comparing counterfeit and genuine silver rounds

Most modern counterfeits are made of thinly plated steel, brass, copper, or zinc alloys.  These metals are significantly less dense than pure silver or gold, which means a counterfeit made to the exact same dimensions as the genuine bar or round will be under weight.

Likewise a counterfeit made to the correct weight will be larger by volume than the genuine sample.  This is often achieved by closely matching the diameter (or length and width) of the genuine sample, and increasing the thickness.

Most fakes can be detected by measuring the dimensions and weight and comparing them to documented values of genuine samples.  This is where the detailed information in the Fake Bullion Database comes into play.

As always, it is important to use the appropriate tools for the job.  When comparing genuine samples to counterfeits, we are looking at differences of just a few millimeters or grams, so accuracy is very important.  Precise dimensions are best measured using calipers, and digital calipers are both affordable and easy to use.  Small digital scales are also affordable and portable.  Consider a more precise 100 x 0.01g digital scale for fractional bullion and one ounce bars and coins, and a higher capacity 1000 x 0.1g digital scale for bars and rounds over three ounces.  Periodically checking your scale with a calibration weight is a good idea to ensure accuracy.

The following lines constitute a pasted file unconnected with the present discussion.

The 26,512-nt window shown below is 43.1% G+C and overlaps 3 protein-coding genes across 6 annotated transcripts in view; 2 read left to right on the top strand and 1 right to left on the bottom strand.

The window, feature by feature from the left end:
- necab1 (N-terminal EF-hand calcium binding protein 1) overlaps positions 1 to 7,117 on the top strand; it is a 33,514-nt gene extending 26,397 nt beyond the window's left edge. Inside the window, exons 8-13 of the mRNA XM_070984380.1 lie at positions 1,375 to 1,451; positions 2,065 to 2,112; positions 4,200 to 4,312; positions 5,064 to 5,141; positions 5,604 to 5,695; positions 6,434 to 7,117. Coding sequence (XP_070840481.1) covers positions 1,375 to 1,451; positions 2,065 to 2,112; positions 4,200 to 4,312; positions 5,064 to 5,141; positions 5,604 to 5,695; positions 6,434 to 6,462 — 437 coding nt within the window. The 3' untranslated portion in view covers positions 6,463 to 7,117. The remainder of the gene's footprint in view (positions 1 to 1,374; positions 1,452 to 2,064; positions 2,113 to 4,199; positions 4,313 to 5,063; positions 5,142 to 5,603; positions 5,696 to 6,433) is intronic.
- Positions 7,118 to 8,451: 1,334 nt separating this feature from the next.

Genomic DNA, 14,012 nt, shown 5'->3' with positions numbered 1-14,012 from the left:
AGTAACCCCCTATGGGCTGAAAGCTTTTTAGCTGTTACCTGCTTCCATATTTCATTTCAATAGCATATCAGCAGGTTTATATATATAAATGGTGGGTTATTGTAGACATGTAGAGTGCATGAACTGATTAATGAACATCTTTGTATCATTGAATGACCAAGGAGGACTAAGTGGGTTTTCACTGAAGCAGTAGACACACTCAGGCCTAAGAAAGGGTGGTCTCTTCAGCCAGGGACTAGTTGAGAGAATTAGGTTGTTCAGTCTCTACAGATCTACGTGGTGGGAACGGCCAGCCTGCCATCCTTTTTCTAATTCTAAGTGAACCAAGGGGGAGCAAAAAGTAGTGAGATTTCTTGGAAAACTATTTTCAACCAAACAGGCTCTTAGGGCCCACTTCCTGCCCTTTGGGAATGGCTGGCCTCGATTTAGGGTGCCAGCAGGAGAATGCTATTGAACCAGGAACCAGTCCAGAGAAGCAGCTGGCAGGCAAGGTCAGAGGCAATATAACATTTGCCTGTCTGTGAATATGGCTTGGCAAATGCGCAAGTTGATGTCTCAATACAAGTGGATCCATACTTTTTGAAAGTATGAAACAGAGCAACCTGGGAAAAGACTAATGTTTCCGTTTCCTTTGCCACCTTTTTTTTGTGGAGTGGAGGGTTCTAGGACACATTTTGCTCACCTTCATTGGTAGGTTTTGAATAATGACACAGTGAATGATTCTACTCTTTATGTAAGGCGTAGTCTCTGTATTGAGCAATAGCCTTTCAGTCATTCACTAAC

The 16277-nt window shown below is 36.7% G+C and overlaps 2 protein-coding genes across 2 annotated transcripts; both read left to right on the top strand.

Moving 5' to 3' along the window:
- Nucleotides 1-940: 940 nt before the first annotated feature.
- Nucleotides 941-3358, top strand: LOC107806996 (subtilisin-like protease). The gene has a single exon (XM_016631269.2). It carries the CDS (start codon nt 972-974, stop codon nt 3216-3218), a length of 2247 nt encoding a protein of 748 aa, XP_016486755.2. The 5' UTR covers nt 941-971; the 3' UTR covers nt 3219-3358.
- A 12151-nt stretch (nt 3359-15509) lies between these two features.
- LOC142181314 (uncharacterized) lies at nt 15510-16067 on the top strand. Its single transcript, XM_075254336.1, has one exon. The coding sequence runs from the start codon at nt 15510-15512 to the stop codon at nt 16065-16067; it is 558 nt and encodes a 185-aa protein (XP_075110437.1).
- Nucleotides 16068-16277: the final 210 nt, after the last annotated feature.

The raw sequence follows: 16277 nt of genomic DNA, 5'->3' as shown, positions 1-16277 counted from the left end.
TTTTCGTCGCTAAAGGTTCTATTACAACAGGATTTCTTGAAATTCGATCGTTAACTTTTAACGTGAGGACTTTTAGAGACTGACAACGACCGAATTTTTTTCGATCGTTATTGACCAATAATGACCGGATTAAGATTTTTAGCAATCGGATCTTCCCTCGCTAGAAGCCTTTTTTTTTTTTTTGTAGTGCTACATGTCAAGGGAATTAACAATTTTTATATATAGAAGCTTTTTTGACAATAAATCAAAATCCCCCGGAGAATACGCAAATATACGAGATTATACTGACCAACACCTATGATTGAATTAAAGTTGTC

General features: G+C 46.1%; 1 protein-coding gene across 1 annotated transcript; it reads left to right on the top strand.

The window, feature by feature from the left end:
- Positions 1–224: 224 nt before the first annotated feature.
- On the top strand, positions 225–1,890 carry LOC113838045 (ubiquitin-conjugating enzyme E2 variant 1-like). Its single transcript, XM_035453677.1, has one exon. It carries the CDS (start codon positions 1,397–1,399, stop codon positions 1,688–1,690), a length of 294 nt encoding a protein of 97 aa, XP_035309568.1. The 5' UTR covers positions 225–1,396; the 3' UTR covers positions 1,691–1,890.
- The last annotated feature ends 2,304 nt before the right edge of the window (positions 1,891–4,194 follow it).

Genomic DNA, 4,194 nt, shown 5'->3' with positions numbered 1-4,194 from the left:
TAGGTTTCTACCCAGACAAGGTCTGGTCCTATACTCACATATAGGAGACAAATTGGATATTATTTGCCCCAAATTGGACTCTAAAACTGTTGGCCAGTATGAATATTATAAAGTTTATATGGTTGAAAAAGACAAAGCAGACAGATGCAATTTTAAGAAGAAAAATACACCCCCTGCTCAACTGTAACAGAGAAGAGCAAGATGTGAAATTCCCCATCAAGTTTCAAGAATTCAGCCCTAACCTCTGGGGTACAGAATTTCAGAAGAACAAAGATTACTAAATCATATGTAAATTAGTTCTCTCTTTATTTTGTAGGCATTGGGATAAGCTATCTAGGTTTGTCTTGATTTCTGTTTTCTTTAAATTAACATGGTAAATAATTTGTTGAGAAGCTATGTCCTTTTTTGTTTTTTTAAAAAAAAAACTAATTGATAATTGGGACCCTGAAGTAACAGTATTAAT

One troy ounce is equal to 31.1 grams.  Genuine one troy ounce bars and rounds will weigh 31.10 grams or slightly more.  Depending on quality control, it is possible for genuine pieces to weigh a hair under one troy ounce (we have come across a few samples weighing 31.08 grams), but generally they will be equal to or slightly greater than 31.10 grams.

Counterfeit pieces range anywhere from 28 grams to 35 grams.  Any piece weighing less than 31.10 grams is immediately questionable.  Any piece weighing significantly more than 31.10 grams should also be questioned.  While legitimate manufacturers do tend to err on the side of caution, they also are not in the business of giving away free metal.

weighing counterfeit silver round

weighing genuine silver round

Of course weight is only half the story.  A counterfeit made from a less dense metal like brass can match the weight of a genuine piece by being over sized, so even when a piece does weigh as expected, it is important to also check the dimensions.


Be sure to wipe the jaws clean, push them together, and zero your calipers every time you use them.  When measuring the diameter of a round, or the length and width of a bar, ensure the edges of the sample are flat against the caliper jaws.

measuring counterfeit silver round

measuring genuine silver round

When measuring the thickness of a bar or round, do so at the edge of the piece, on the rim.  The thickness of the center design can vary depending on the striking pressure.  The rim can also vary slightly due to variations in the manufacturing conditions, but is generally more consistent than the center of the coin or bar. 

measuring counterfeit silver round

measuring genuine silver round

Compare the measured dimensions to those listed for the genuine and counterfeit versions in the Fake Bullion Database.  Be sure to match the year and/or version of the item you are evaluating, as designs and dimensions can change over the years.

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